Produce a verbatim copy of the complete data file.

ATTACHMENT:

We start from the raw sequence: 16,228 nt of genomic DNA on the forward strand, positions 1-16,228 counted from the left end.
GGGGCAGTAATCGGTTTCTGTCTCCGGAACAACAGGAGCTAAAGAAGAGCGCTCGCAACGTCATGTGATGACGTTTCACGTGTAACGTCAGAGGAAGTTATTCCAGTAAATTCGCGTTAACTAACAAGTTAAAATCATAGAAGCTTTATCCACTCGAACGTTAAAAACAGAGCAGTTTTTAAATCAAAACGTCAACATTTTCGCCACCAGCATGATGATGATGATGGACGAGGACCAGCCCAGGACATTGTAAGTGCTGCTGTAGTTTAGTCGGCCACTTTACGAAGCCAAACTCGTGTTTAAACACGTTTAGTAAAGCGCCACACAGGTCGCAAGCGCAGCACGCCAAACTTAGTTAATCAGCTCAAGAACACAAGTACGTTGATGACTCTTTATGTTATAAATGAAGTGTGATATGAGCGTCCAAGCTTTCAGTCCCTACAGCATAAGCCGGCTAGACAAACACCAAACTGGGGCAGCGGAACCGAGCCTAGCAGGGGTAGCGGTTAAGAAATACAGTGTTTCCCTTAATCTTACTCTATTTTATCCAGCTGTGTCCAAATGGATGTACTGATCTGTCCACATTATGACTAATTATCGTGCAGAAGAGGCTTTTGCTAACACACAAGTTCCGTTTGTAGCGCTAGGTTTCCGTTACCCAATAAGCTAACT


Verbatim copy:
We start from the raw sequence: 16,228 nt of genomic DNA on the forward strand, positions 1-16,228 counted from the left end.
GGGGCAGTAATCGGTTTCTGTCTCCGGAACAACAGGAGCTAAAGAAGAGCGCTCGCAACGTCATGTGATGACGTTTCACGTGTAACGTCAGAGGAAGTTATTCCAGTAAATTCGCGTTAACTAACAAGTTAAAATCATAGAAGCTTTATCCACTCGAACGTTAAAAACAGAGCAGTTTTTAAATCAAAACGTCAACATTTTCGCCACCAGCATGATGATGATGATGGACGAGGACCAGCCCAGGACATTGTAAGTGCTGCTGTAGTTTAGTCGGCCACTTTACGAAGCCAAACTCGTGTTTAAACACGTTTAGTAAAGCGCCACACAGGTCGCAAGCGCAGCACGCCAAACTTAGTTAATCAGCTCAAGAACACAAGTACGTTGATGACTCTTTATGTTATAAATGAAGTGTGATATGAGCGTCCAAGCTTTCAGTCCCTACAGCATAAGCCGGCTAGACAAACACCAAACTGGGGCAGCGGAACCGAGCCTAGCAGGGGTAGCGGTTAAGAAATACAGTGTTTCCCTTAATCTTACTCTATTTTATCCAGCTGTGTCCAAATGGATGTACTGATCTGTCCACATTATGACTAATTATCGTGCAGAAGAGGCTTTTGCTAACACACAAGTTCCGTTTGTAGCGCTAGGTTTCCGTTACCCAATAAGCTAACT